Given the opportunity to chat during a workout, Colette and her lane-mate, Carol Mitchell, 64, play off each other like Abbott and Costello, except they're both treading chin-deep in water and laughing through nose plugs.
They still have a few laps to complete, but they can't help themselves. Every time they start to swim off, they come back with another raucous anecdote: missed races, forgotten goggles, other people's struggles to don the super-tight, state-of-the-art, competition swimsuits—"like massive girdles," Colette says. A teammate once split the back of his suit right as he jumped off the blocks at the start of a 1,000-yard race. "But he finished," Colette adds with pride.
Carol recites with glee someone's observation that "Masters Swimmers are like eight-and-unders with Gold Cards." Or, as Laura Hamel points out, many coaches and administrators "just think of us as larger children with pocketbooks and discretionary income."
Certainly, no one in the group worries about growing old. In fact, because the races in Masters meets are divided by age, milestone birthdays—which usher you into a new age group—are met with enthusiasm: All of a sudden you're younger than all of your competition.
At 10 a.m., one by one, the last swimmers of the morning climb out of the pool and pad dripping back to the locker room, smiling and thanking Rick as they pass. Colette towels off and joins a few other swimmers, including a couple of 20-something "whippersnappers," she says, for coffee at the Starbucks in nearby Target. "You don't just talk about swimming," she adds. "You talk about everything. You talk about life."
Every spring, just before the USMS nationals, the entire Sharks Masters organization gets together for a cookout and potluck. This year, with added anticipation for the Pan-Am Championship, the party takes place around the 10th-floor rooftop pool at downtown Sarasota's Plaza at Five Points. It's a fun juxtaposition—people who spend so much time underwater now standing 100 feet above the city.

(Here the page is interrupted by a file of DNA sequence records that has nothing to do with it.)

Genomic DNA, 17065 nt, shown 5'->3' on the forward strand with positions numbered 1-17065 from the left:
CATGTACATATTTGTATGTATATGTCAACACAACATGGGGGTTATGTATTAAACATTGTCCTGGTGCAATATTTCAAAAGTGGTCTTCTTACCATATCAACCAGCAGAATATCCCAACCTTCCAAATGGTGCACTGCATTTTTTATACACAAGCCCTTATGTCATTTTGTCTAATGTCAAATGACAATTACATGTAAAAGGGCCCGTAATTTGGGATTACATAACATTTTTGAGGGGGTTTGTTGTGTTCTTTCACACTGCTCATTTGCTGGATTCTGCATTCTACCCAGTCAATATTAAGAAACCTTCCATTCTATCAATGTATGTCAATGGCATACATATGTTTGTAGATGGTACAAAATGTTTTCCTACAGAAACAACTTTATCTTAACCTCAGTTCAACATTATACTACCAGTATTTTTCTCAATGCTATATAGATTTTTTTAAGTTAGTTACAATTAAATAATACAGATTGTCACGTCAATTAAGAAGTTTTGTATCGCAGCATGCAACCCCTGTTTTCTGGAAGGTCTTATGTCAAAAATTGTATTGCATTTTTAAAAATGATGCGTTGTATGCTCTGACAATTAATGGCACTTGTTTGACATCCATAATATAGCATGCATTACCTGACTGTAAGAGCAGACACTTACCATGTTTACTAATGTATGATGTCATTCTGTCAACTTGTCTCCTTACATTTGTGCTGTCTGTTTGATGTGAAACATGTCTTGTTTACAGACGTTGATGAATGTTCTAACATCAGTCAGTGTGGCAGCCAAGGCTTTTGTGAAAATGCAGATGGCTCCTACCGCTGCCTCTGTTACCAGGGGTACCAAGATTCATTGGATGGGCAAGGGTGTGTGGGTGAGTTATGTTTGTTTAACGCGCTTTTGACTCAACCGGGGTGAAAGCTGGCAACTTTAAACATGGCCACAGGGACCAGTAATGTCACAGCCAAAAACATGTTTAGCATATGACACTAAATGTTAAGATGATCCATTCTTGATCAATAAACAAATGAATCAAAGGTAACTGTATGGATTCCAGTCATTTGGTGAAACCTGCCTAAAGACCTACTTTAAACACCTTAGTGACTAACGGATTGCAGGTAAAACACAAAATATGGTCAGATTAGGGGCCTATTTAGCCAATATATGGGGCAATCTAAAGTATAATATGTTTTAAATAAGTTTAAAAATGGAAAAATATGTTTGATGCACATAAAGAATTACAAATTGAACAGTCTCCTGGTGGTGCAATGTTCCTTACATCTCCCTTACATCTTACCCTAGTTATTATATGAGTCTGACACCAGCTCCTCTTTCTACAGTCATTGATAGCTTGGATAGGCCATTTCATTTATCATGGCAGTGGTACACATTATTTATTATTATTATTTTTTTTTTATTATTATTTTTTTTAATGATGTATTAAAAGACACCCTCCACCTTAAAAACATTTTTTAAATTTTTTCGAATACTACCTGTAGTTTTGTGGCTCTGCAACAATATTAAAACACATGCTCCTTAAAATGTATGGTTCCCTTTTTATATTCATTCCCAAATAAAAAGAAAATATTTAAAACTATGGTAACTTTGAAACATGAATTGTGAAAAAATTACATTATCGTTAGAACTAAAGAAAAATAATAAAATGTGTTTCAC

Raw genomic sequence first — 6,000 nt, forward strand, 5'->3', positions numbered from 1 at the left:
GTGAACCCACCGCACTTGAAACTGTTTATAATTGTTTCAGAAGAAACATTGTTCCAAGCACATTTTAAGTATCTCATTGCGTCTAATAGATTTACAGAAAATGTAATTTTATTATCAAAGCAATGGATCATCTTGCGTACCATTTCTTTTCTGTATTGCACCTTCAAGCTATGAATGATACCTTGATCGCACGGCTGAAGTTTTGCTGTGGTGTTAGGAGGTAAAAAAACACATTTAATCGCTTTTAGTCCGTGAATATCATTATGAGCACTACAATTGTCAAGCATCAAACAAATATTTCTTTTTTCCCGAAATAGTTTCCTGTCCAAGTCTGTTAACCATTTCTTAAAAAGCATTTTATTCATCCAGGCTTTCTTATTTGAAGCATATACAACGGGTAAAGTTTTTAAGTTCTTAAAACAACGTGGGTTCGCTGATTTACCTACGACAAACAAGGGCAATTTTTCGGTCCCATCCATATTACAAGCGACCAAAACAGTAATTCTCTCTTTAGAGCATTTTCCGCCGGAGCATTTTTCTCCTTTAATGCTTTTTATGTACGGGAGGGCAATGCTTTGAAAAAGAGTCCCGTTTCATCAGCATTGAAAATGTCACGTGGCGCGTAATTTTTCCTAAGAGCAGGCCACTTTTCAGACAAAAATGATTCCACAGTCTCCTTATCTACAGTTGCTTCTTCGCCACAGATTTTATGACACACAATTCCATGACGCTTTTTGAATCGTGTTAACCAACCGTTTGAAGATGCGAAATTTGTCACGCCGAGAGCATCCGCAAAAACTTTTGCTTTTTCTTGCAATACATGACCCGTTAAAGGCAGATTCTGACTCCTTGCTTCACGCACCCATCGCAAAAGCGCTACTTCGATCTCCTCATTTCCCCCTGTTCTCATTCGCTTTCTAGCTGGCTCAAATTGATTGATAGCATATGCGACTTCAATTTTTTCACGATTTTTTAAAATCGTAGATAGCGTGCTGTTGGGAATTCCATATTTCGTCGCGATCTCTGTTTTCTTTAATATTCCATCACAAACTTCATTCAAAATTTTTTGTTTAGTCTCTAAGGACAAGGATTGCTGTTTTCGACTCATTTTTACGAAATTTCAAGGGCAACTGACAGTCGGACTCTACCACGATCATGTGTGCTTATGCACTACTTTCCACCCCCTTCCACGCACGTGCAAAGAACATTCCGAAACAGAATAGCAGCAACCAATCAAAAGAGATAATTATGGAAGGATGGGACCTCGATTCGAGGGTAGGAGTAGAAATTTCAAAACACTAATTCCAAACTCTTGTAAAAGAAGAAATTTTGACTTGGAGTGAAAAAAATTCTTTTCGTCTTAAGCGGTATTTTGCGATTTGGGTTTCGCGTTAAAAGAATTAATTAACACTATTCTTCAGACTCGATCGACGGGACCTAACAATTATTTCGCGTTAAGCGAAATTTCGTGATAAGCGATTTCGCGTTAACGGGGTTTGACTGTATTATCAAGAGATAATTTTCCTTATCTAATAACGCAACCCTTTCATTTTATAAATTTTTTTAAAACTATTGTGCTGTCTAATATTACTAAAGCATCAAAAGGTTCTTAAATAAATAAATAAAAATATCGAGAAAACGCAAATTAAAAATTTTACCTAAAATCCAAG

There are burgers and chicken breasts on the grill, salads, deviled eggs and crockpot meatballs—and plenty of beer and wine. It's a Saturday, and some folks are only a couple hours removed from their weekly open-water swim off Siesta Key Beach. Lots of people know each other from the pool and from other gatherings, but in such a large group, lots of people don't. Encountering an unfamiliar teammate, Sharks shake hands and break the ice with, "What time do you swim?"
Everyone from 5:30 a.m. veterans to once-a-week newbies agrees that swim culture in general—and the Sharks team in particular—offers a special and unusual social bond. But everyone's got a different theory for why that is. Some chalk it up to chance—that the team just happens to be filled with warm and welcoming people, and hyper-competitive jerks (who do show up from time to time) don't stick around for long. Others have philosophical or scientific explanations—that water is not a natural environment for humans, and learning to thrive in it encourages brains to develop more openly.
With just four years experience, 71-year-old Colette still possesses the zeal of the convert, always eager to describe things she's learned, from freestyle technique to illegal swimsuits. Contemplating her enthusiasm for the sport, she lists a number of factors, including the encouraging teammates and the fitness benefits. Then, she concludes, "Water is just nice to be in."
The 2013 Pan-American Masters Championship
The international, biennial swim meet includes athletes from across the U.S., Canada, Mexico, Central and South America and the Caribbean. Age groups begin at 18-24 and increase in five-year increments as high as necessary (several competitors are registered for the 90-94 group). This year's event at the Evalyn Sadlier Jones YMCA in south Sarasota (as well as an open-water swim off Siesta Key Beach on June 13) marks the first time the Pan-Am Championships have been held in the U.S.; past hosts include Rio de Janeiro, Brazil (2011), Veracruz, Mexico (2009), and San Juan, Puerto Rico, 2007.
For a schedule and more information, go to panamericanmasters2013.org.
Read Hannah Wallace's weekly Health and Fitness blog here.